Hyperpigmentation is a common skin disorder that is harmless in most cases. It involves parts of the skin becoming darker than the normal surrounding skin. This happens when melanin, the pigments that give skin its colour, is produced in excessive amounts in the affected areas. These dark patches affect all types of skin colours without discrimination. Depending on the cause, these patches can be either localised or generalised.
Although skin hyperpigmentation is mostly harmless, it is a major cosmetic concern to many of the people affected. Some types are easier to treat but others are challenging and may need a specialist’s attention and a follow-up.
Understanding the causes and types of hyperpigmented skin will help to target your treatment, save money, and most, importantly, avoid serious health issues that result from the wrong cosmetic products being used.
The intrinsic causes refer to factors within the body, which may be either physiological or pathological. Physiological causes include:
Hormonal influences: A change in the female hormonal balance of oestrogen and progesterone is the commonest cause of hormone-related hyperpigmentation. This is common during pregnancy. This type of hyperpigmentation is called chloasma or melasma. The two hormones are thought to overstimulate melanin production. This, however, only happens in some women and those who are affected, are not affected to the same degree. About 90% of pregnant women get hormone-related skin hyperpigmentation, which has led to the term ‘mask of pregnancy’ being used.
Stress: Persistently elevated stress hormones, such as cortisol, are also associated with hyperpigmentation issues.The risk factors for hormone-induced hyperpigmentation include autoimmune thyroid disorders and drugs that make the skin prone to photosensitivity.
Congenital skin disorders: These problems appear to run in families and those affected appear to have more than one cause of hyperpigmentation, which can include hormonal and environmental factors.
Lipofuscin: These are metabolic wastes that are not completely eliminated from the body’s cells. The waste products are deposited in the skin over time and appear as hyperpigmented patches, commonly referred to as age spots. With age, the elimination of this metabolic garbage becomes more difficult.
Sun-induced hyperpigmentation is caused by the ultraviolet sunrays that lead to Free Radical and activate melanin production. Initially, the sun triggers more melanin production as a way to protect the skin against the harmful UV-B that can lead to DNA damage. Continued exposure to the sun creates problems, such as freckles, melasma and age spots.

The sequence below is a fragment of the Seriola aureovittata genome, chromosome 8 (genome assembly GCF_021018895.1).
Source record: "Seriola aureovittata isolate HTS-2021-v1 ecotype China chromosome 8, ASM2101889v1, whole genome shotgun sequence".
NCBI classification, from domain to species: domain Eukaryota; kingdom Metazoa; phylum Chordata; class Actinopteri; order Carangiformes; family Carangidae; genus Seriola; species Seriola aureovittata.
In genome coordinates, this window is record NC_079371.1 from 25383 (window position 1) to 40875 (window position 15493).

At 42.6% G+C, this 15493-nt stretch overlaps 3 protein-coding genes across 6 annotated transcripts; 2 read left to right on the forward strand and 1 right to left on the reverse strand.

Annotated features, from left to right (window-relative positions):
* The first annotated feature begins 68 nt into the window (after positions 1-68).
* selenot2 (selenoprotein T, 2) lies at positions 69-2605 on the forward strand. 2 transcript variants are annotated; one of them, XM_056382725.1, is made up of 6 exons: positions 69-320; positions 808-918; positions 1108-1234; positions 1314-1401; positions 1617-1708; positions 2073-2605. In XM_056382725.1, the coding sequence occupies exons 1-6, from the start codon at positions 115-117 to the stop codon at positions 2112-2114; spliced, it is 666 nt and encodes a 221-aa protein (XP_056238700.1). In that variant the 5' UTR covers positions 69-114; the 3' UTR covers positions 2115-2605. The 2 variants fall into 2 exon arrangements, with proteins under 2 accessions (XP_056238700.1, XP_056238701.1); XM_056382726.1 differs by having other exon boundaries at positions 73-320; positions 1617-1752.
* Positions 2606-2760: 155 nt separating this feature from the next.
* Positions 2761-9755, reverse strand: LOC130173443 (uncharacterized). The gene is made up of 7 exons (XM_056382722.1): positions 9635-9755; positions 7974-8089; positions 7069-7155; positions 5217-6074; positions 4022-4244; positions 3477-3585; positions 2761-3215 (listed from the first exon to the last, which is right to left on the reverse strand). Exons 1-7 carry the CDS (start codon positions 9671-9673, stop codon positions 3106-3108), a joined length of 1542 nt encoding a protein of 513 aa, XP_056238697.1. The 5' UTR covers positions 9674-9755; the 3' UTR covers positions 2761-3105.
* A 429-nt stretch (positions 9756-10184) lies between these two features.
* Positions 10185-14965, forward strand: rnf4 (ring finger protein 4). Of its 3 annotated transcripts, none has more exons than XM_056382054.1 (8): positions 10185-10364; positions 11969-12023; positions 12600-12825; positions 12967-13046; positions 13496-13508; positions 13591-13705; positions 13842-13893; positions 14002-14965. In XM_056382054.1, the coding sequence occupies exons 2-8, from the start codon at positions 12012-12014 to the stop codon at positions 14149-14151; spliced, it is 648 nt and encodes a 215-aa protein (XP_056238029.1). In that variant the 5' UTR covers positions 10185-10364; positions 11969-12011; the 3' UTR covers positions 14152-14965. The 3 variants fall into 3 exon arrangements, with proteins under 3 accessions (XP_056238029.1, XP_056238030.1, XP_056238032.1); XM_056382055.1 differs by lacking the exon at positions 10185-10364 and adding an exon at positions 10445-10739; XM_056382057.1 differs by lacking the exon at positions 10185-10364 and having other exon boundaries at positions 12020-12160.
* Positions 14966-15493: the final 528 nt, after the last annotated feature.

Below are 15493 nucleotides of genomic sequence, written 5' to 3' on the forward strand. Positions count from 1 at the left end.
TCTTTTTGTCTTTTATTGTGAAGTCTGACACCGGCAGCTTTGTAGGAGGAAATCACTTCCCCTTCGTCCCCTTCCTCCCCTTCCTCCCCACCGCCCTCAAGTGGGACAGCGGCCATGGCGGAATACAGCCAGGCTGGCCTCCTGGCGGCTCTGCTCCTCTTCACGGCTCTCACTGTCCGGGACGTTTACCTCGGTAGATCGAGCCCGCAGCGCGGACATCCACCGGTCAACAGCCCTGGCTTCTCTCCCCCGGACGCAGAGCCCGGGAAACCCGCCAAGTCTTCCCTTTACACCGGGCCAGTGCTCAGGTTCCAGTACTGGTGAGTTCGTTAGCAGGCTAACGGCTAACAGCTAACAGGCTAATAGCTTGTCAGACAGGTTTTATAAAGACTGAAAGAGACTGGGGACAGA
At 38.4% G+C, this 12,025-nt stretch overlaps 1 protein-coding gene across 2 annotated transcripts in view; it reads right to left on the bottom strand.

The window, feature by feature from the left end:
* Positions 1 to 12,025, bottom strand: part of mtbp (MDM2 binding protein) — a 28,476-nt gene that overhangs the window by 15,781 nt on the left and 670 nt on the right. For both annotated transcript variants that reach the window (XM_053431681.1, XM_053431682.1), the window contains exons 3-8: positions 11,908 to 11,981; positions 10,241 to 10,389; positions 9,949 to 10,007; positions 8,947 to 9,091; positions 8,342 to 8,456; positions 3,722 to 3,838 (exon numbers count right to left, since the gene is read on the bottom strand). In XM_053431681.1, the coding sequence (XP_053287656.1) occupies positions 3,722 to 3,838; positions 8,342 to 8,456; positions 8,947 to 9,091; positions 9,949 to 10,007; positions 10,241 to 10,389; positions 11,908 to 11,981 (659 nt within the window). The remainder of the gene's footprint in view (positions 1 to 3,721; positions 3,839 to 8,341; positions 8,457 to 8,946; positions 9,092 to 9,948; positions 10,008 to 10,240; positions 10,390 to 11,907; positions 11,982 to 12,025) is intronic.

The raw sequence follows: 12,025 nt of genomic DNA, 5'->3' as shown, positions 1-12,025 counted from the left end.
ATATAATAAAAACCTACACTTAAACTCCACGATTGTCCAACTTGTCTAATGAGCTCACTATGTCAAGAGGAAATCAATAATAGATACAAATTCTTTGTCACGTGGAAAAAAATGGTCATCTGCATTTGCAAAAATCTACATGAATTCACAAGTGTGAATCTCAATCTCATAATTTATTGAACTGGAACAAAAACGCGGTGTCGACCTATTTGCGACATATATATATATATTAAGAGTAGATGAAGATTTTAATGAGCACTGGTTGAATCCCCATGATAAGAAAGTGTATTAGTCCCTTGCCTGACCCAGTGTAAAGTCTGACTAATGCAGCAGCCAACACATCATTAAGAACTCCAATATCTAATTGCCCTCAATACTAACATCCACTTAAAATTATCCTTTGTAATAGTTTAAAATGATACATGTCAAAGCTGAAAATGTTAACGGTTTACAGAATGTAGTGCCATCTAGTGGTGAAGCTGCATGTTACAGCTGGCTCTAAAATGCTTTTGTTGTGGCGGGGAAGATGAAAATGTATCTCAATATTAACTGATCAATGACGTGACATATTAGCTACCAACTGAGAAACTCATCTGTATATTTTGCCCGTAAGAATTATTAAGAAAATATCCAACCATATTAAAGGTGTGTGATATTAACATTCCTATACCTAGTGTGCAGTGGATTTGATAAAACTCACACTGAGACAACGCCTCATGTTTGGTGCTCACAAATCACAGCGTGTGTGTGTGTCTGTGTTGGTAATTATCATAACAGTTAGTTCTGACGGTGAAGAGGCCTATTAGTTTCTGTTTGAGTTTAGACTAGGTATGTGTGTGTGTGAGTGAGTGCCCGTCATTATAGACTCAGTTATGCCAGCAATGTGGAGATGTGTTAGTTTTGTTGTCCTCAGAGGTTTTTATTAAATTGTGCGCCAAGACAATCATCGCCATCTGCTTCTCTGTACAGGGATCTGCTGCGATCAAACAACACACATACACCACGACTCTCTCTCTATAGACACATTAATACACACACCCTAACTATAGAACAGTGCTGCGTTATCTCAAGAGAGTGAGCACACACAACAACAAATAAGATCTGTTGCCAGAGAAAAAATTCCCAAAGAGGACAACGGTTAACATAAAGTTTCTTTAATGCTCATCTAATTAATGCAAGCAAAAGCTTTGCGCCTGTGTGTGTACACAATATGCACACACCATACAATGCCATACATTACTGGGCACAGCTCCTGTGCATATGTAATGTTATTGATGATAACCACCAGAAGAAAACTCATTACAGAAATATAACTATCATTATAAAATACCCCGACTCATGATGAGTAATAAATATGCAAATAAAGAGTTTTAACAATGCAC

Sun-induced hyperpigmentation is relatively easy to treat in comparison to the other causes of the disorder.
Hormonal contraceptives. All types of hormonal contraceptives have been linked to skin hyperpigmentation in susceptible women, including hormone-laced vaginal rings, which can appear even in progesterone only pills.
This causes localised hyperpigmentation that varies according to the extent of the irritation or injury. Some people are more prone to the disorder, regardless of the extent of the injury. Common skin irritants include:
This type of hyperpigmentation is fairly easy to treat.
Medications. These can either cause photogenic reactions, that can lead to hyperpigmentation, or lead to darkening skin without any reaction being involved.The list of drugs that can cause skin hyperpigmentation is long and different classes of drugs are responsible. A few of these include:
Heavy metal poisoning: mercury, gold, iron, bismuth and silver can all cause a characteristic type of hyperpigmentation pattern.
Disease conditions that cause hyperpigmentation. This is an inflammatory disease process that includes:
Cosmetics can cause a wide range of symptoms that cause hyperpigmentation disorder. Some of these problems are associated with allergic reactions and skin inflammation. Common undesirable skin reactions that can occur following cosmetic use include:
Although it is almost impossible to predict whether a specific cosmetic will cause an allergic reaction, skin test patches can pick out some of the possible allergens a person may be sensitive to.It is also possible to lower the risks of a reaction by using cosmetics that contain the minimum of ingredients.
Apart from sun-induced, traumatic hyperpigmentation, which is easier to treat, the causes can be challenging and you may need a specialist’s guidance to manage them.